Fig. 1
figure 1

NAFLD is associated with an increased risk of developing chronic kidney disease, cardiovascular disease, and type 2 diabetes mellitus. There are several putative mechanisms underlying this association. NAFLD contributes to an atherogenic milieu (dyslipidemia with decreased HDL and increased LDL) and a prothrombotic state (increased levels of TGF-β, fibrinogen, factor VIII, and PAI-1), as well as arterial hypertension, hepatic and systemic insulin resistance, increased glucose production, and increased secretion of proinflammatory biomarkers (such as CRP, IL6, IL-1β, and TNF-α). Furthermore, several of these pathological mechanisms seem to have a bidirectional effect, both increasing the presence of NAFLD and consequently increasing the risk of NAFLD progression to NASH and cirrhosis. Images from Servier Medical Art ( Abbreviations: CRP, C-reactive protein; FVIII, factor VIII; HDL, high-density lipoprotein; IL-1β, interleukin-1β; IL-6, interleukin-6; LDL, low-density lipoprotein; NAFLD, non-alcoholic fatty liver disease; NASH, non-alcoholic steatohepatitis; PAI-1, plasminogen activator inhibitor-1; TGF-β, transforming growth factor-β; TNF-α, tumor necrosis factor-α

Liver biopsy is considered the reference method for diagnosing hepatic steatosis. Moreover, histologic evaluation of liver tissue enables assessment of the presence of NASH with or without advanced fibrosis. However, liver biopsy sampling represents only approximately 1/50,000 of the organ volume and has its own inherent limitations, such as cost, sampling errors due to inadequate sample acquisition, incorrect sample representation, observer variability, and risk of adverse events, making it unsuitable for large-scale screening [13]. Therefore, simple, easily accessible, and validated non-invasive tests (NITs) are of utmost importance and much needed in the management of NAFLD patients.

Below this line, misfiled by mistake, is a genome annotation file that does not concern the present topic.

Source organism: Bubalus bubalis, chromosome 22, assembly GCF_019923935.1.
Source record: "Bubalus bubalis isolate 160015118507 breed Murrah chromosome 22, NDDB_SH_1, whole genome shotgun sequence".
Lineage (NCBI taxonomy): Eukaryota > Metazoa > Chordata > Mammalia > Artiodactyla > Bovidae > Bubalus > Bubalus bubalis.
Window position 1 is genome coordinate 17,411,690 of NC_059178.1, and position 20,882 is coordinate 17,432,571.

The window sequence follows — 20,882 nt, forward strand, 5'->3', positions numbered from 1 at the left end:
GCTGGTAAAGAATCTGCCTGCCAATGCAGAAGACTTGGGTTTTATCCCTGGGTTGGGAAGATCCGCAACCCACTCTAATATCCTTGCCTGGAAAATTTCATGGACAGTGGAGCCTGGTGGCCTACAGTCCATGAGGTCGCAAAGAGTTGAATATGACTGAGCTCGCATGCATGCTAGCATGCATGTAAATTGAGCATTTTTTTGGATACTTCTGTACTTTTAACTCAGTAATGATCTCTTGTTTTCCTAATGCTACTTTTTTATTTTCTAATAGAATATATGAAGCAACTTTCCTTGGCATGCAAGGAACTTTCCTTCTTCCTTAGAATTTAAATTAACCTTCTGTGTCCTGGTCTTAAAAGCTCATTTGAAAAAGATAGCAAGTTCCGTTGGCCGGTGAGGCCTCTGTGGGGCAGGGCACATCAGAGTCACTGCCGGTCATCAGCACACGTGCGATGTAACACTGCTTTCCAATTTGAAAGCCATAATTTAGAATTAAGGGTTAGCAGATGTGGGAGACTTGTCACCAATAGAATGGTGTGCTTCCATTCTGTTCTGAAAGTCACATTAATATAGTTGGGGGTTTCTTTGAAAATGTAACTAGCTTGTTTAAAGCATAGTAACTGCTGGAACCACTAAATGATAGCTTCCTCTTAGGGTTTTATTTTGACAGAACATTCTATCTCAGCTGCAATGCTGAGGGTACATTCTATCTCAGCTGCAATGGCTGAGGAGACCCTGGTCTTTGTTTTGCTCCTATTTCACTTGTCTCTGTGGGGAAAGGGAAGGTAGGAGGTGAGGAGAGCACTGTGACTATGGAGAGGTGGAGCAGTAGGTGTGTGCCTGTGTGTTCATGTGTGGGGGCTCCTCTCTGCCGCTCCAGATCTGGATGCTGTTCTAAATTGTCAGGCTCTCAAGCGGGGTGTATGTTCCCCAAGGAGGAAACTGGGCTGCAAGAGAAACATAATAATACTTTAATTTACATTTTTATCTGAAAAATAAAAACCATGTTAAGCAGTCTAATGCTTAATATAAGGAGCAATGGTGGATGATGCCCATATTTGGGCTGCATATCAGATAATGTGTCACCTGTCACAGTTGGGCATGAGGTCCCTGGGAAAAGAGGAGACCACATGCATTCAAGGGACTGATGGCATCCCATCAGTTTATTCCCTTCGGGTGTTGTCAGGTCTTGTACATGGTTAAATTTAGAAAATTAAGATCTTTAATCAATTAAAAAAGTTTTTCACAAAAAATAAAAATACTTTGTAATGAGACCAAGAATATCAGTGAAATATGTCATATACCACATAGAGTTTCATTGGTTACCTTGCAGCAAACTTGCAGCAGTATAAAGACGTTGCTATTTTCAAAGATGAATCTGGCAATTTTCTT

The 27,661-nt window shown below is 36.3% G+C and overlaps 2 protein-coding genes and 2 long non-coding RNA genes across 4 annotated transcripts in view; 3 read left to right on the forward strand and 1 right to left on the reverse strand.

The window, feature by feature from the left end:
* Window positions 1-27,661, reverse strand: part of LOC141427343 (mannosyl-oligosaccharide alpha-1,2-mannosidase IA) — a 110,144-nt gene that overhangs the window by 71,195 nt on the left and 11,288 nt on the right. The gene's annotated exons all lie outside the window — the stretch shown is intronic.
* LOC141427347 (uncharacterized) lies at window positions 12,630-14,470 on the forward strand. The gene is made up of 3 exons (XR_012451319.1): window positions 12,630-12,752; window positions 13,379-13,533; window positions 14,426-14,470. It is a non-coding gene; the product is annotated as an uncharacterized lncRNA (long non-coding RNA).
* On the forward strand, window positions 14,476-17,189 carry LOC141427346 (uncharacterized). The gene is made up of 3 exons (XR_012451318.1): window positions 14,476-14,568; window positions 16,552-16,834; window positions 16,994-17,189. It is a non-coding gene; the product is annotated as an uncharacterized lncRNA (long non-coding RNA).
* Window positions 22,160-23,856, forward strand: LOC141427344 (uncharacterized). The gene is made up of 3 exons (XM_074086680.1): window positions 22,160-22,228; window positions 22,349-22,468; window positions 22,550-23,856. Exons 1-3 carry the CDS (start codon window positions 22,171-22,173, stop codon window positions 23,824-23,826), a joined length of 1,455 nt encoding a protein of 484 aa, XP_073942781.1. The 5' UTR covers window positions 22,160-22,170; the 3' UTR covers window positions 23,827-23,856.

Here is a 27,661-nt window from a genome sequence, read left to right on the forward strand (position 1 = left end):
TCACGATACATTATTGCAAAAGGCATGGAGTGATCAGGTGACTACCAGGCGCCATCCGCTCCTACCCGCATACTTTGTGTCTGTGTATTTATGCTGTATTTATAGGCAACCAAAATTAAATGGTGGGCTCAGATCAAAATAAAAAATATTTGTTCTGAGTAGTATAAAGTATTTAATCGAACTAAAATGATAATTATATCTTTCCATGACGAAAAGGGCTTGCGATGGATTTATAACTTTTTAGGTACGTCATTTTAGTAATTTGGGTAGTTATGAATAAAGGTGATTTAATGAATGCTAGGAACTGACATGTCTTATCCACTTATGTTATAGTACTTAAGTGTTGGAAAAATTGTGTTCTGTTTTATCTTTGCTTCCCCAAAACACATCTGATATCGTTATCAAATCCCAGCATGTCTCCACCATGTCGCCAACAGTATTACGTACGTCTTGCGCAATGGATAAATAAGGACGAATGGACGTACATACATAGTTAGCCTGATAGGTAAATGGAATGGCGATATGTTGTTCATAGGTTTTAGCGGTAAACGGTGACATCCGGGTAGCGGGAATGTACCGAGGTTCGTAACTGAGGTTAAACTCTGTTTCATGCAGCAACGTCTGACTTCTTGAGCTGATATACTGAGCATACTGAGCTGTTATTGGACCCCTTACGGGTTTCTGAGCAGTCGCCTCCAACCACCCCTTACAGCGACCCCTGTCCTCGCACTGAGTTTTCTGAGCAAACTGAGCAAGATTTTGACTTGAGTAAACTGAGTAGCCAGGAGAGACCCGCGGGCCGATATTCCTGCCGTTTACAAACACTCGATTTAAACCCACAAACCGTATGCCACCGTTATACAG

Presence of hepatic steatosis is the prerequisite for diagnosing NAFLD [14]. Therefore, this review will first focus on the non-invasive diagnosis of steatosis. Although the severity of steatosis is associated with development of T2DM and mortality [15], hepatic fibrosis has been shown to be the key independent predictor that is associated with all-cause, cardiovascular, and liver-related mortality in NAFLD patients [16,17,18,19]. Lobular inflammation and hepatocellular ballooning, included in the histopathological NAFLD activity score (NAS), have not been shown to predict progression of fibrosis or mortality [17, 18]. After the diagnosis of steatosis, the stage of fibrosis should be assessed appropriately. In clinical practice, identification of NAFLD patients with advanced fibrosis (F3-F4) is a priority as these patients are at higher risk of mortality and development of liver-related complications [20]. It is widely accepted that NAFLD patients with advanced fibrosis should be followed up in secondary care and should be prioritized for treatment once medications for NAFLD are recommended. Thus, this review will also focus on NITs to diagnose advanced fibrosis in NAFLD.